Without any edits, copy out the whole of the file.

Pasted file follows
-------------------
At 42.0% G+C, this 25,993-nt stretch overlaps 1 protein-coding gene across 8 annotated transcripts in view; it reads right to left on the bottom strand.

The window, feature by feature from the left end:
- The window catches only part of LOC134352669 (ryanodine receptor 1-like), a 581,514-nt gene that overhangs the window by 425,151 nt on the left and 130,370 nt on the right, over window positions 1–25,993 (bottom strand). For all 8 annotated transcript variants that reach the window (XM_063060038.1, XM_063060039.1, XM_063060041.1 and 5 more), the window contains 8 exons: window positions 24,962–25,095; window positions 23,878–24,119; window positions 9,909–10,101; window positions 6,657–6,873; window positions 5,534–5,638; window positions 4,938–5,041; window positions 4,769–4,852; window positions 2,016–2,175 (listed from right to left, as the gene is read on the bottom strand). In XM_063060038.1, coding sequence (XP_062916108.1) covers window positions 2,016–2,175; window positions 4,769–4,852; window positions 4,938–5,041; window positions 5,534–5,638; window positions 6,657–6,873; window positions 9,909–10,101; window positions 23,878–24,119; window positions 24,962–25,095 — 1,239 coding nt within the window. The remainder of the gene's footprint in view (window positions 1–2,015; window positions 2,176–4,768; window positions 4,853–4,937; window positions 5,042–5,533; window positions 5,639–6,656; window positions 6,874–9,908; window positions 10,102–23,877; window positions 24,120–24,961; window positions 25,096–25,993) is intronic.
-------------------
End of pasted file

At 42.0% G+C, this 25,993-nt stretch overlaps 1 protein-coding gene across 8 annotated transcripts in view; it reads right to left on the bottom strand.

The window, feature by feature from the left end:
- The window catches only part of LOC134352669 (ryanodine receptor 1-like), a 581,514-nt gene that overhangs the window by 425,151 nt on the left and 130,370 nt on the right, over window positions 1–25,993 (bottom strand). For all 8 annotated transcript variants that reach the window (XM_063060038.1, XM_063060039.1, XM_063060041.1 and 5 more), the window contains 8 exons: window positions 24,962–25,095; window positions 23,878–24,119; window positions 9,909–10,101; window positions 6,657–6,873; window positions 5,534–5,638; window positions 4,938–5,041; window positions 4,769–4,852; window positions 2,016–2,175 (listed from right to left, as the gene is read on the bottom strand). In XM_063060038.1, coding sequence (XP_062916108.1) covers window positions 2,016–2,175; window positions 4,769–4,852; window positions 4,938–5,041; window positions 5,534–5,638; window positions 6,657–6,873; window positions 9,909–10,101; window positions 23,878–24,119; window positions 24,962–25,095 — 1,239 coding nt within the window. The remainder of the gene's footprint in view (window positions 1–2,015; window positions 2,176–4,768; window positions 4,853–4,937; window positions 5,042–5,533; window positions 5,639–6,656; window positions 6,874–9,908; window positions 10,102–23,877; window positions 24,120–24,961; window positions 25,096–25,993) is intronic.